Just recently, Oxford Dictionaries announced that "post-truth" would be its international word of the year. Crediting the term's rise on the US presidential and EU referendum campaigns, Wednesday's autumn statement is no doubt a continuation of the trend. The term is defined as where 'objective facts are less influential in shaping public opinion than appeals to emotion'. An apt phrase to contextualise the Chancellor's statement is one made famous by former US President George W. Bush, 'Fool me once, shame on you; fool me twice, shame on me'. So my question to the Chancellor is, who does he think he's fooling? As the initial Brexit dust begins to settle, attempting to paint Wednesday's statement as anything but a disaster, is an insult to the intelligence of the British people.
I do commend some initiatives by the Chancellor, such as the Lib Dem-led charge to ban letting fees levied on private tenants, increasing the minimum wage, and investing billions in infrastructure and innovation. However, despite any of the spin that you will no doubt read from the Tories in the coming days, the significance of all of these moves will be rendered to peanuts without adequately addressing the Brexit elephant in the room. Membership of the EU's single market is mission critical to the long-term prosperity of the UK. There are no policy alternatives that can move Britain forward without it.
The OBR has calculated that Brexit's impact will cost taxpayers billions over the next five years--forecasting a rise in unemployment, a decline in living standards and a £220bn black hole in the public purse. With the government withholding any strategy or plan for exiting the EU, Britons left in the dark get the sense that this government is making it up as they go along. A lack of an open and transparent dialogue is sending the wrong signal to the business and international communities. We know that the Treasury refused to disclose to the OBR as to whether or not there were any costs associated with convincing Nissan to maintain manufacturing production in the UK after Brexit threatened their departure. If the government is purposely hiding information from the OBR, how can we trust that the real costs of Brexit won't be significantly higher? Shady behaviour of this nature only further fuels the fire that this government's critics rightly claim is raging--they have no plan.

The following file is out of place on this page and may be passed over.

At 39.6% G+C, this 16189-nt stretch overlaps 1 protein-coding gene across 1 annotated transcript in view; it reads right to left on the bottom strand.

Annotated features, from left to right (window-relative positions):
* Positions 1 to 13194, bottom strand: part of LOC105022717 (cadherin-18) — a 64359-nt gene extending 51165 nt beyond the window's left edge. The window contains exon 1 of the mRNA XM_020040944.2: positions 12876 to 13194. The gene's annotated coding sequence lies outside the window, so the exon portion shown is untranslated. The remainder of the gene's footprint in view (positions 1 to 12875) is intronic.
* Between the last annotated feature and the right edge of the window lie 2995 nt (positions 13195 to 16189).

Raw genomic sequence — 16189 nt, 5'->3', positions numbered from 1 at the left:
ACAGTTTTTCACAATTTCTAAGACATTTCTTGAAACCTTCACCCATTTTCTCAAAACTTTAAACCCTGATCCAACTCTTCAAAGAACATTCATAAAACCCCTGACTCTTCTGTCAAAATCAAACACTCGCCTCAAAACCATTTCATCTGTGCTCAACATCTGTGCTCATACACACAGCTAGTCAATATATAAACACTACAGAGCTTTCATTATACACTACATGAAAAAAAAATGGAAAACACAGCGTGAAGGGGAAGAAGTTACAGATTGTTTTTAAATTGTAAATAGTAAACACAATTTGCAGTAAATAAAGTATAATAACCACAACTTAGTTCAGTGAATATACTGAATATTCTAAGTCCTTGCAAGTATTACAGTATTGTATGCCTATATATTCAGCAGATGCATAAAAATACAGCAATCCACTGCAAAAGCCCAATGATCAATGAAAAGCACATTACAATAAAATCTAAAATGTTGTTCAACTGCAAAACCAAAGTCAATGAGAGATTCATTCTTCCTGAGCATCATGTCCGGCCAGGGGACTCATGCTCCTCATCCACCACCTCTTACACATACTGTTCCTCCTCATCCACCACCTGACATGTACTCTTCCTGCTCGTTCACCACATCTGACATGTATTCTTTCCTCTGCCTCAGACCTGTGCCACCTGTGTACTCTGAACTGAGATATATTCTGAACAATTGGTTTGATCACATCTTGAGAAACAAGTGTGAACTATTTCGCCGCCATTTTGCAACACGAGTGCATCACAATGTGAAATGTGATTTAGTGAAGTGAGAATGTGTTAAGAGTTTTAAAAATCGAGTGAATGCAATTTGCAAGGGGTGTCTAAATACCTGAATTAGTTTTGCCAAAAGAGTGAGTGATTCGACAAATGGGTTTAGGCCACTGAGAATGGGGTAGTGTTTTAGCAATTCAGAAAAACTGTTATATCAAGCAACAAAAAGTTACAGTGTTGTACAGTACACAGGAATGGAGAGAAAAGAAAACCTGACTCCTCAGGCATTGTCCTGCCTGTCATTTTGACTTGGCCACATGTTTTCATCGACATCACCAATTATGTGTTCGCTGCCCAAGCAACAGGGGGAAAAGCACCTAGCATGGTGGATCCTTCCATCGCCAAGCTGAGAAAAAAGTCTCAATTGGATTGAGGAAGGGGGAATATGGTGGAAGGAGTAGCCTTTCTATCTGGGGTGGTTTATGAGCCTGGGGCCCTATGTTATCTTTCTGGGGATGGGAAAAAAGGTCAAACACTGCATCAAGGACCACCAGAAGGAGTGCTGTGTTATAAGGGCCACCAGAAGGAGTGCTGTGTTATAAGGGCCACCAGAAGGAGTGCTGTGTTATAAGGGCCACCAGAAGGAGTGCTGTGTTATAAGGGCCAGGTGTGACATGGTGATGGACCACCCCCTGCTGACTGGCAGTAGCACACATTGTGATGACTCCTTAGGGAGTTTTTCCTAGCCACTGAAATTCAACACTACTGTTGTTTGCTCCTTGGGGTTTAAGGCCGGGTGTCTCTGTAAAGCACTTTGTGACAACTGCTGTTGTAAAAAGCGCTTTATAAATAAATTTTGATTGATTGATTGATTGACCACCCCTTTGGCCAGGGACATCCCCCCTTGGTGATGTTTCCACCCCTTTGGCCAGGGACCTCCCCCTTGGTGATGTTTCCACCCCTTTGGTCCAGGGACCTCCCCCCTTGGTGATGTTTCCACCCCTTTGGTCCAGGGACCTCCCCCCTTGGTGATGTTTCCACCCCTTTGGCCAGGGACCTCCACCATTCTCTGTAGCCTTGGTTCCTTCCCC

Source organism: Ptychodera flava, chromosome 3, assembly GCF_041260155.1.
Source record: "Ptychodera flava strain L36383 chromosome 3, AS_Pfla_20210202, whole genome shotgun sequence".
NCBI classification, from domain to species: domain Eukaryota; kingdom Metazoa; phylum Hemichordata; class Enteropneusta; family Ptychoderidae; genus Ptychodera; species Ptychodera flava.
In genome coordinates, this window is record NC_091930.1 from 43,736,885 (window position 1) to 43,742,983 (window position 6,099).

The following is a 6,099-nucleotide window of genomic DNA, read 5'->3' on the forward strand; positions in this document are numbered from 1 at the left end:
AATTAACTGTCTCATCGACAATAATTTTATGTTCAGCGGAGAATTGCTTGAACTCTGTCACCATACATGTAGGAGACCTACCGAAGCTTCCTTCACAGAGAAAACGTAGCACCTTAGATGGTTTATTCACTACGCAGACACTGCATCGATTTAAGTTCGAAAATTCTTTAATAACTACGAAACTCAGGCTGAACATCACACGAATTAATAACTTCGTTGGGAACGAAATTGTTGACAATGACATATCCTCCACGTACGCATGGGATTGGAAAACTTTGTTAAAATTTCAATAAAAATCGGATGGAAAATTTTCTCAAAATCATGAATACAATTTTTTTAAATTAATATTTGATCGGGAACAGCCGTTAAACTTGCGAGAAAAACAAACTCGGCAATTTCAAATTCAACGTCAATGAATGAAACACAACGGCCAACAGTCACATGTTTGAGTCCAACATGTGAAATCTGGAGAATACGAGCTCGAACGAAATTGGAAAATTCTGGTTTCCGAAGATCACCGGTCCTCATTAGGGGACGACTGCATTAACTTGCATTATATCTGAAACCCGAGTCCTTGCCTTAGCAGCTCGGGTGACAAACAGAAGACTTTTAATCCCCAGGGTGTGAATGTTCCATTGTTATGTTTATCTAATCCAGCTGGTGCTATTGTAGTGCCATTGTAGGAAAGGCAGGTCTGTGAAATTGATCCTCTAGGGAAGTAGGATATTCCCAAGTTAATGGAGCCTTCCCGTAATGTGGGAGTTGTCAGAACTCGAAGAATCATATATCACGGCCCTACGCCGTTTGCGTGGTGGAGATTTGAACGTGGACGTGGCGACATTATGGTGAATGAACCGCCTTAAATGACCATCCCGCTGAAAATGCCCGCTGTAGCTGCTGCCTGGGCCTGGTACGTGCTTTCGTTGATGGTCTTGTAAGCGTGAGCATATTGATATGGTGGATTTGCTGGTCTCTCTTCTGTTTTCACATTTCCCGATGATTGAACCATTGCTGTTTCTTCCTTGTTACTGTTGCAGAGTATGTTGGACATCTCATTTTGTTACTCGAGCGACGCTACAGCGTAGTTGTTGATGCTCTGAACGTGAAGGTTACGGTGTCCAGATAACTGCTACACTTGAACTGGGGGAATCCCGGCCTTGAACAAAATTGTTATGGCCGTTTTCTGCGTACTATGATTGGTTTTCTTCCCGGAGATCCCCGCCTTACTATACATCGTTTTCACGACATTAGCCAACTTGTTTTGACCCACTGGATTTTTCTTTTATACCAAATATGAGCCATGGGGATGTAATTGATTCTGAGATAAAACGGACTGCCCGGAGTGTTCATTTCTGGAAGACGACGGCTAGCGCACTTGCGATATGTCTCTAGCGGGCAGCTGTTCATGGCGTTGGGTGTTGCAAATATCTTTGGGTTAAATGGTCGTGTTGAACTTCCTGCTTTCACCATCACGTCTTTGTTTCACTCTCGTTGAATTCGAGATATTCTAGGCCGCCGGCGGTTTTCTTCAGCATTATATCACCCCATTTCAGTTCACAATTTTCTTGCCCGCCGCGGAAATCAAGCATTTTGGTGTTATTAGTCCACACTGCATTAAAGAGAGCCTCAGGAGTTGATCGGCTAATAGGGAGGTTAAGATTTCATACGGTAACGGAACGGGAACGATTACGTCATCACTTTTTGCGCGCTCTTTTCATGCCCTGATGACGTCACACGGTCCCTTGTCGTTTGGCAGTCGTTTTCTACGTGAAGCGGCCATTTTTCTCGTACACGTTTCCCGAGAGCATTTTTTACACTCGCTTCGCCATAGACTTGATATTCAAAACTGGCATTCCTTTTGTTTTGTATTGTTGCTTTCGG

With under performing hospitals, long wait times, and social care cuts, the NHS is facing a winter crisis without an immediate £4bn injection. Britons are already suffering now; can you imagine what our future will look like for essential services like health and care with a £220bn black hole? Membership of the single market is the only way to mitigate the existence of current and future social despair. The British people deserve better than the chaos emerging from Whitehall, and they need an effective opposition to hold them to account. With Labour in disarray, they've failed to demonstrate the leadership Britons are desperately crying out for to fight for the soft Brexit we need. The Lib Dems have been and will continue to do just that.
Having served in public life for nearly three decades, I can say with confidence that no deal is reached without compromise. I understand that Theresa May's government seems determined to plough forth with Brexit at any cost, but if these OBR forecasts are even the slightest indication of what the future holds, they need to wake up and smell the coffee. No matter what side of the debate you're on, surely, when our very livelihoods come under threat, doing the right thing must trump political stubbornness. At this critical juncture, history will look back at these next few months and hold us to account. In a year where post-truth has come to dominate, we should take a step back, avoid self-inflicted damage, and do everything we possibly can to retain our membership of the single market. If not, this ugly truth will hurt for a very long time.